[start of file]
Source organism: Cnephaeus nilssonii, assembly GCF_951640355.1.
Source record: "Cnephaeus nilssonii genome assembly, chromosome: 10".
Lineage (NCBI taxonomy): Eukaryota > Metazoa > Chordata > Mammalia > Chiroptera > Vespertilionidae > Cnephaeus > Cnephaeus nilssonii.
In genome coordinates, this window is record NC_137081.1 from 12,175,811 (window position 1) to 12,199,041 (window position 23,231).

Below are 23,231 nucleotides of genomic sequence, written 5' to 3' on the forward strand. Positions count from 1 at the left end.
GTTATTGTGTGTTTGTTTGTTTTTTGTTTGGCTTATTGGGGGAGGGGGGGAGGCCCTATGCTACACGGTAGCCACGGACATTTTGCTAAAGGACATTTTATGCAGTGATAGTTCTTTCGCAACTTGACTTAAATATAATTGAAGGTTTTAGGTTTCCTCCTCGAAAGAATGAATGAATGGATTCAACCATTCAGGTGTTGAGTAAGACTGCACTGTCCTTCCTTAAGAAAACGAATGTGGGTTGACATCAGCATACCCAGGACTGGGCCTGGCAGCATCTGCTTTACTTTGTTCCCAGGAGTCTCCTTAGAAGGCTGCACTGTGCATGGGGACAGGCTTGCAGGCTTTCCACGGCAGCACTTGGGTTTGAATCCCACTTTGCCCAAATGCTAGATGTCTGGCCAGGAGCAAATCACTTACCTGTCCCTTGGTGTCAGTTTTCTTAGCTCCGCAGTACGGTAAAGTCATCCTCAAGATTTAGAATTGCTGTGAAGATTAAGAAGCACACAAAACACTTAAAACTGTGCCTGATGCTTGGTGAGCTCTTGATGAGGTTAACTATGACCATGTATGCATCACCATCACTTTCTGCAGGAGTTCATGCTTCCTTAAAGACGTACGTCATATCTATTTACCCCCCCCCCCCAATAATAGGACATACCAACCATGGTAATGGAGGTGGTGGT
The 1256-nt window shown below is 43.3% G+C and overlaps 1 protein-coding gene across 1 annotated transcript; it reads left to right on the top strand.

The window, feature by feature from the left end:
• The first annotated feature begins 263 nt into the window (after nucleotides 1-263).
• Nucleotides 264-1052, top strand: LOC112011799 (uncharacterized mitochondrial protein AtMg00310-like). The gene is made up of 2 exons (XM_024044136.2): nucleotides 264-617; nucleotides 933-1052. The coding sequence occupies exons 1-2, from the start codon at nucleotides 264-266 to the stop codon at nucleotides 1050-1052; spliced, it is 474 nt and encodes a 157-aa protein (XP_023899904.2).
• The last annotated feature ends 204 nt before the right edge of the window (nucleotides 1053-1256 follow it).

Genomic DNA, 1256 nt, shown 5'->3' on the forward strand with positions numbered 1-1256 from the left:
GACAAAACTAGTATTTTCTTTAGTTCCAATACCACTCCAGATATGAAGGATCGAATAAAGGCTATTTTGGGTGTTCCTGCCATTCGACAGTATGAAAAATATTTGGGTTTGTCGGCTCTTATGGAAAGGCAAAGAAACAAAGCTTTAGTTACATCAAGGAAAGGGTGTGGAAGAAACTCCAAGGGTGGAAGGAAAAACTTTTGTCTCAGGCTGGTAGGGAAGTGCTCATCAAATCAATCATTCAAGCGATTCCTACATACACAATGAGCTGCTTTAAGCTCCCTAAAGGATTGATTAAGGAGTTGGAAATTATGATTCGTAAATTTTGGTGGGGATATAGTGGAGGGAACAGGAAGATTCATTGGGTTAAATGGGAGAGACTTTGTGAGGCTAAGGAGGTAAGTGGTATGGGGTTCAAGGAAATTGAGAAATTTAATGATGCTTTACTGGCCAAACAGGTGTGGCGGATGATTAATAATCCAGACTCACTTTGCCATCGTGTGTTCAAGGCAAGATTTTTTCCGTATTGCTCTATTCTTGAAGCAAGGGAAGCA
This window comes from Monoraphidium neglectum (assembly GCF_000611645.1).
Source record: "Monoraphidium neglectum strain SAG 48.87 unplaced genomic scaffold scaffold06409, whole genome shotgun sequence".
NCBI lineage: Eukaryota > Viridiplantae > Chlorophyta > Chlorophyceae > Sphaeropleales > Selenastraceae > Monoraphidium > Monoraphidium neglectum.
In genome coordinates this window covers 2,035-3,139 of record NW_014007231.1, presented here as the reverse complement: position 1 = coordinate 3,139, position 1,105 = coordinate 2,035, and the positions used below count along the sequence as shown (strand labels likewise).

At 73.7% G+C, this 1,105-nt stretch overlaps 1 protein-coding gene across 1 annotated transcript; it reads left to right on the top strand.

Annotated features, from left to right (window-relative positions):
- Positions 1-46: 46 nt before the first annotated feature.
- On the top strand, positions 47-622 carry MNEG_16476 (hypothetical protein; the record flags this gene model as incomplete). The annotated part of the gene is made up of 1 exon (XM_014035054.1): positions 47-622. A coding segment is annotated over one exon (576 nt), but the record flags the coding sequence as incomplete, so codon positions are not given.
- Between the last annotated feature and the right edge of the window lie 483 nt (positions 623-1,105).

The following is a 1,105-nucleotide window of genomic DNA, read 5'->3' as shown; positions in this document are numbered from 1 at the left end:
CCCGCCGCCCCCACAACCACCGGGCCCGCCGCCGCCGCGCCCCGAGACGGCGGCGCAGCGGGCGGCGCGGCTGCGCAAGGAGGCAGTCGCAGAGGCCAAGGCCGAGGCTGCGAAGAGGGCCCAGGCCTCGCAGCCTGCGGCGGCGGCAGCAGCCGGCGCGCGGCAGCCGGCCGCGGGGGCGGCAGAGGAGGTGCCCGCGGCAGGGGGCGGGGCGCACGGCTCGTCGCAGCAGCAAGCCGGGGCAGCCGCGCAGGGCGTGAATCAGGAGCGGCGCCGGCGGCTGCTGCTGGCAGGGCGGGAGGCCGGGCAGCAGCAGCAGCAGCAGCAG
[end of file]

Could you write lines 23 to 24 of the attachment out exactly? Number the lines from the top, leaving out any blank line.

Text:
The following is a 1,105-nucleotide window of genomic DNA, read 5'->3' as shown; positions in this document are numbered from 1 at the left end:
CCCGCCGCCCCCACAACCACCGGGCCCGCCGCCGCCGCGCCCCGAGACGGCGGCGCAGCGGGCGGCGCGGCTGCGCAAGGAGGCAGTCGCAGAGGCCAAGGCCGAGGCTGCGAAGAGGGCCCAGGCCTCGCAGCCTGCGGCGGCGGCAGCAGCCGGCGCGCGGCAGCCGGCCGCGGGGGCGGCAGAGGAGGTGCCCGCGGCAGGGGGCGGGGCGCACGGCTCGTCGCAGCAGCAAGCCGGGGCAGCCGCGCAGGGCGTGAATCAGGAGCGGCGCCGGCGGCTGCTGCTGGCAGGGCGGGAGGCCGGGCAGCAGCAGCAGCAGCAGCAG